I'd like to think that will be the case.

HorrorBlips: vote it up!


Jeremy [Retro] said...

thank you for a solid review!

Scare Sarah said...

Great review. Might give it a go!

Unknown said...

At the theater we saw this at there were 2 girls under the age of 3 and about 15 kids right around10 years old. WTF?

I Like Horror Movies said...

I just cant get in to the CG, I wont be checking this one out until DVD even though I have been hearing positive things. I hope the pros outweigh the cons when I do get around to it, but thanks for the review for now!

James Gracey said...

Nice review Chris. I too loved the gothic atmosphere, but everything else just seemed so half-arsed. I also liked Blunt and Del Toro and Elfman's score, but it was all so beige. To quote Talbot Senior - 'You've directed some terrible things, Joe Johnston. Terrible things.' Well, 'terrible' might be too strong. 'Mediocre' would be more fitting.

The Shitty Astrologer said...

So no five out of five brilliance lemons for this one eh?

Eve Hill said...

I was so disappointed with this film - nice idea and all and yes I agree the film did look amazing (if a little overdone) but I felt nothing for any of the characters, Hopkins totally overplaying his role (again) and Benicio... god I love you but you so don't work as a Victorian gent! The ending was completely naff and all of it really quite predictable.... I'd wait till its premier on the good old box if you REALLY want to see it!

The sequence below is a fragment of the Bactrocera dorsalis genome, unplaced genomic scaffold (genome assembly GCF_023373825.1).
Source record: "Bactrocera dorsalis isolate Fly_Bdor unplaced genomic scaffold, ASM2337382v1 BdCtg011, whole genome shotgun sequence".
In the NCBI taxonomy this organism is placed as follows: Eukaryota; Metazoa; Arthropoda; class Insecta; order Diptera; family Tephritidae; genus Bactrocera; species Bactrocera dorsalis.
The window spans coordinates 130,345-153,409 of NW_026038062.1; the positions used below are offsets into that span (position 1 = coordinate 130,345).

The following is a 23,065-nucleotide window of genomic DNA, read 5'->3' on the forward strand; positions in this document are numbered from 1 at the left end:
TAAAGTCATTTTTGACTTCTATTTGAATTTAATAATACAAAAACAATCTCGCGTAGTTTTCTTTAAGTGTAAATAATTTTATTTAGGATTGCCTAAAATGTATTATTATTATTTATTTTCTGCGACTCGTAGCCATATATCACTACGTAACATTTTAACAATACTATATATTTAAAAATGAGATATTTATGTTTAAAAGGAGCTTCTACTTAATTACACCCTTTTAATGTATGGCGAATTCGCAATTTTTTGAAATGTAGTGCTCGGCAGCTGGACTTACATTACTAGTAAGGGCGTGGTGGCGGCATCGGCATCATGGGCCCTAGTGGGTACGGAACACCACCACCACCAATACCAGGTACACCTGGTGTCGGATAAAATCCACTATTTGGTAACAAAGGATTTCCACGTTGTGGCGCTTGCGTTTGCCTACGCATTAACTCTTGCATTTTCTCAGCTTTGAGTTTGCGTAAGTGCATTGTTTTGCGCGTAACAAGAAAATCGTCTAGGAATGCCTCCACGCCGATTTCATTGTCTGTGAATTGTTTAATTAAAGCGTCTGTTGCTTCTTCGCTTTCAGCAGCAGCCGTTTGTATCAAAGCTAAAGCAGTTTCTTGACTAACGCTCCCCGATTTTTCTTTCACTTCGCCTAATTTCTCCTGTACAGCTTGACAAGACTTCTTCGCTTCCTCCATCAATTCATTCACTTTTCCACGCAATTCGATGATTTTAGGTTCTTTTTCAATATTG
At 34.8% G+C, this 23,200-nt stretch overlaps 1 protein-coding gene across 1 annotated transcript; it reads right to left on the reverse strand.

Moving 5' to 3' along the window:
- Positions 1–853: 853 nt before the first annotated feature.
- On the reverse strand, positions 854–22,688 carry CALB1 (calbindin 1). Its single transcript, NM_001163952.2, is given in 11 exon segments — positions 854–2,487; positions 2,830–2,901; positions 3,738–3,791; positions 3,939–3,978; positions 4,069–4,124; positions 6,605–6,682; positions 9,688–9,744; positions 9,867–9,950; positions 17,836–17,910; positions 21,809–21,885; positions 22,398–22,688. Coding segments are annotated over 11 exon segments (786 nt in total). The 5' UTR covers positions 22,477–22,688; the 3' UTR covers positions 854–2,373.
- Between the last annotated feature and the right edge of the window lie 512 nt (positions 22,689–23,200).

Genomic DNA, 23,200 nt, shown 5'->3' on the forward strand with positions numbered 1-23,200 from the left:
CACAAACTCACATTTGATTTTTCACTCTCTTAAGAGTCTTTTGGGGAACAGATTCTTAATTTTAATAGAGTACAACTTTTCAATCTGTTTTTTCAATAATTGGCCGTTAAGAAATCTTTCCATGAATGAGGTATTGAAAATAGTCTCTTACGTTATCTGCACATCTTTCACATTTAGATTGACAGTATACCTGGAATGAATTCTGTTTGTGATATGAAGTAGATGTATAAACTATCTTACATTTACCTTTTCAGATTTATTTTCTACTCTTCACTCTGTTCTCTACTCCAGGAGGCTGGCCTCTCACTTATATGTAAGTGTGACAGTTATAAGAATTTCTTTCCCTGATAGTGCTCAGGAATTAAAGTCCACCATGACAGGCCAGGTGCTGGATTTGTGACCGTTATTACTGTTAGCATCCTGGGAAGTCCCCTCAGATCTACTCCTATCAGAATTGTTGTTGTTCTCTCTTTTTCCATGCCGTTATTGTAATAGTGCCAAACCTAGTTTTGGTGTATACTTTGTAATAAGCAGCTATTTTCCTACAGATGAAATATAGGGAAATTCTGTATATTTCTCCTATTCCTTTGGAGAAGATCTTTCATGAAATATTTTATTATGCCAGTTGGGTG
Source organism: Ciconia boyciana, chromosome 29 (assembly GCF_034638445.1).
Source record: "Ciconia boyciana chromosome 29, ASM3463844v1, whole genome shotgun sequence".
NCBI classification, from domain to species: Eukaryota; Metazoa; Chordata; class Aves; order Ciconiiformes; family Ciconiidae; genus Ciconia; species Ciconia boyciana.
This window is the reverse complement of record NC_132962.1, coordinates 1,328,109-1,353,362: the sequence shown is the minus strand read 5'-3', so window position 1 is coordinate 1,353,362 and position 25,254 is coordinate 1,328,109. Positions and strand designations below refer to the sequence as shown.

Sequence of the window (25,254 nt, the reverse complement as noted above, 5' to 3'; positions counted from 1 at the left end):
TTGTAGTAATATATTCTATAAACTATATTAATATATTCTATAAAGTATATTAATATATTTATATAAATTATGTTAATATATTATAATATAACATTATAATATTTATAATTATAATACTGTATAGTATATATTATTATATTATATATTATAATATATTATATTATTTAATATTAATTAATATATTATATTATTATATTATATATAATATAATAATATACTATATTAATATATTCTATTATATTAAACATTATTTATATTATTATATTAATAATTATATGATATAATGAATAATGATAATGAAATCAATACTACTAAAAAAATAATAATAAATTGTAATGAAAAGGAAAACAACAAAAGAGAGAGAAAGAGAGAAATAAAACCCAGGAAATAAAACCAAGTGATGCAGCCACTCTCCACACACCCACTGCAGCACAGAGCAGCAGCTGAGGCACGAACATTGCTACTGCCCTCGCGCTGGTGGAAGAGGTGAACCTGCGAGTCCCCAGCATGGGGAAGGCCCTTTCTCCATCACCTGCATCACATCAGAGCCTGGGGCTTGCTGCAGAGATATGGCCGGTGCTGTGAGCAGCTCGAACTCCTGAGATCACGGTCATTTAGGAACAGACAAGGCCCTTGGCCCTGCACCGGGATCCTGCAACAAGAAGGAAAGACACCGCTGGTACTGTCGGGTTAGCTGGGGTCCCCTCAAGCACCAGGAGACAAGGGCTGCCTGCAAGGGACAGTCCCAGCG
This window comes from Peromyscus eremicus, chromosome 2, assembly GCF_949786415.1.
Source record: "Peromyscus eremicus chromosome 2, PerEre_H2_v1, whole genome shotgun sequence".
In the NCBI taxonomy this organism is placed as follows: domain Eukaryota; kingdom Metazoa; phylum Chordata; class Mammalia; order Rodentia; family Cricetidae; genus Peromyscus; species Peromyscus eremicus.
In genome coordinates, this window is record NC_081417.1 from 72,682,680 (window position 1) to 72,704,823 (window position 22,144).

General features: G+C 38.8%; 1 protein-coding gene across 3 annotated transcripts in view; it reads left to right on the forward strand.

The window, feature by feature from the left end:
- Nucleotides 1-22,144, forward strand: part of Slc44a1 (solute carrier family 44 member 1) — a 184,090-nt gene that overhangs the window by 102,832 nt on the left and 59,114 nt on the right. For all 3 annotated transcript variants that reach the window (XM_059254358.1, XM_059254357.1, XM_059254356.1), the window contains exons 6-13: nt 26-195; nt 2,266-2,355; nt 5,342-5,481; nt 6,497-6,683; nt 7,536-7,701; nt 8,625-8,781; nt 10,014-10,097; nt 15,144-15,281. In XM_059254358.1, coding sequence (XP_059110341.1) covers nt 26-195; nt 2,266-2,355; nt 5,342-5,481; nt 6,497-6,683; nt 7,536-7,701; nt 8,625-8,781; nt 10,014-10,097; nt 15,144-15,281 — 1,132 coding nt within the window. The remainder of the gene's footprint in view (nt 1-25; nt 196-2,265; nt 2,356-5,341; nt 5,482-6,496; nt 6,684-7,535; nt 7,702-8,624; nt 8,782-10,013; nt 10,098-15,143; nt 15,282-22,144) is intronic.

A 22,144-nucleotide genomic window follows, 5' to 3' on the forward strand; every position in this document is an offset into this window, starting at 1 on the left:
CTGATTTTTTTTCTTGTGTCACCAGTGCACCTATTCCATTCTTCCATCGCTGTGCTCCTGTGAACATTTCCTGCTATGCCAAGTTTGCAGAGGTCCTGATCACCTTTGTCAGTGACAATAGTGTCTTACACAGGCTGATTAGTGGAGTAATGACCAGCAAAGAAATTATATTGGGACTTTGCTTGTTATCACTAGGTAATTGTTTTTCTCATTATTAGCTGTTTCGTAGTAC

Lisa Washington said...

I loved this movie - great review.
Interesting fact: I notice that you picked up on this -
"The look of the (tremendously huge) Talbot estate had a real Jane Austen-esque feel to it - if Elizabeth Bennet was housing a lycanthrope, of course"
The house that was used for most of the external scenes was Chatsworth House in Derbyshire, England (½ an hour's drive from where I live) and it was also used as Pemblerley in....Pride & Prejudice. Well spotted, ha!